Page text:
pumps at four Canadian installations, in Canadian dollars, range from $15,000 - $25,000
(information taken from data sheets provided by Grenier [1998], Krug [1998], and Scharrer
[1998]; and from Elphingstone [1998a]). The costs for a complete DAPS installations at a
Talisman Energy facility in Saskatchewan are reported as $140,000 Canadian (Reid 1998).
McKinzie et al. (1998) report that DAPS typically require about 30% less energy to run
than standard rod pumps because significantly less water is lifted to the surface. DAPS may also
extend the service life for rods and tubing where wear is a problem because the pump jack can run
at a lower speed since pumping occurs on both the upstroke and the downstroke.
Recovery of Costs - DOWS can result in cost savings in a variety of ways. Operating costs are
typically reduced. Less energy is used to lift the produced water to the surface and to return it to
an injection formation. The use of treatment chemicals is greatly reduced. Environmental costs,
including site remediation, are generally lower. Handling and piping less produced water at the
surface minimizes the likelihood of spills or leaks of salty water onto soils. Pumping less water to
the surface and back down hole, past drinking water aquifers, presents fewer opportunities for
contamination of drinking water. Some DOWS installations have resulted in increased oil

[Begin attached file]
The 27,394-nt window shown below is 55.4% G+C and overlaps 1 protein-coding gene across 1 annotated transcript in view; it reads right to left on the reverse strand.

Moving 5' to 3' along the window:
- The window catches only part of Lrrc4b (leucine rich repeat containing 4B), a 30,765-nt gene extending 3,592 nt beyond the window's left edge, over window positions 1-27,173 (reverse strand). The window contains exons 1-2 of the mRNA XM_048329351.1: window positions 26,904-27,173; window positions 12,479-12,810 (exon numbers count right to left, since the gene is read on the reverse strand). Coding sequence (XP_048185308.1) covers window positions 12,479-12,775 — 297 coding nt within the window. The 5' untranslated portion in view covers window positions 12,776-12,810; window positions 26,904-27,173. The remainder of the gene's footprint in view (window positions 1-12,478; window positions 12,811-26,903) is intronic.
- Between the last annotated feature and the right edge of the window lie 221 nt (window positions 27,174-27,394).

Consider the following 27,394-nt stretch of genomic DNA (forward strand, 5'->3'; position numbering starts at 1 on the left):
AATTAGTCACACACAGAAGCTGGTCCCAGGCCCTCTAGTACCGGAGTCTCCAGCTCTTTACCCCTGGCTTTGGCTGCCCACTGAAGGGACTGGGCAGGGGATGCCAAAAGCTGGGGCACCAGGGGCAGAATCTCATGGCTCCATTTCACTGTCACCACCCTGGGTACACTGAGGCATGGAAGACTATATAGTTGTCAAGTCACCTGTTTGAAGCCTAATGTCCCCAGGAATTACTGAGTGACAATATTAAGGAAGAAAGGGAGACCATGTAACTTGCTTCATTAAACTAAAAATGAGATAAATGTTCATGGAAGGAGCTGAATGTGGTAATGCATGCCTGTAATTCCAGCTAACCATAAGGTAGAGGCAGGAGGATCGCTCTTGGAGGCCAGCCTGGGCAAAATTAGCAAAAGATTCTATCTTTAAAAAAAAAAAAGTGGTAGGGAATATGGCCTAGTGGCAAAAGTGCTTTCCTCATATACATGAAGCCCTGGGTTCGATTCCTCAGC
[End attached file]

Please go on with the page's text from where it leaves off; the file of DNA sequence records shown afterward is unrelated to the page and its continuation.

production.
In many locations, the capacity of existing water-handling facilities can be a limiting factor
for production. By shifting disposal of some of the produced water to a DOWS, additional total
fluids, including oil, can be produced. Installing DOWS may be less expensive than expanding
surface water-handling capacity. For example, in some remote Canadian areas, produced water is
trucked to central treatment and disposal locations. Stuebinger et al. (1997) indicate that
trucking costs there range from $0.35 to $1.50/bbl. With trucking costs this high, the cost of a
DAPS system can be paid off in as little as two months. Even when trucking costs are not high,
third-party processing fees and water disposal fees can be high. Stuebinger et al. (1997) note that
such costs in Canada can range from $0.30 to $0.70/bbl, resulting in pay back periods of about
four months.
The Feasibility of DOWS Technology Page 14
Peats and Schrenkel (1997) do not indicate the total cost for installation of the AQWANOT
TM
system in the Swan Hills Unit One field, but report that Anderson Exploration, the wells
operator, had predicted that the costs of DOWS installation could be recovered in 3.2
months. The original project budget was overspent by $100,000, but the project still recovered
its costs within 4.3 months. This field of 136 wells was limited by the capacity of its surface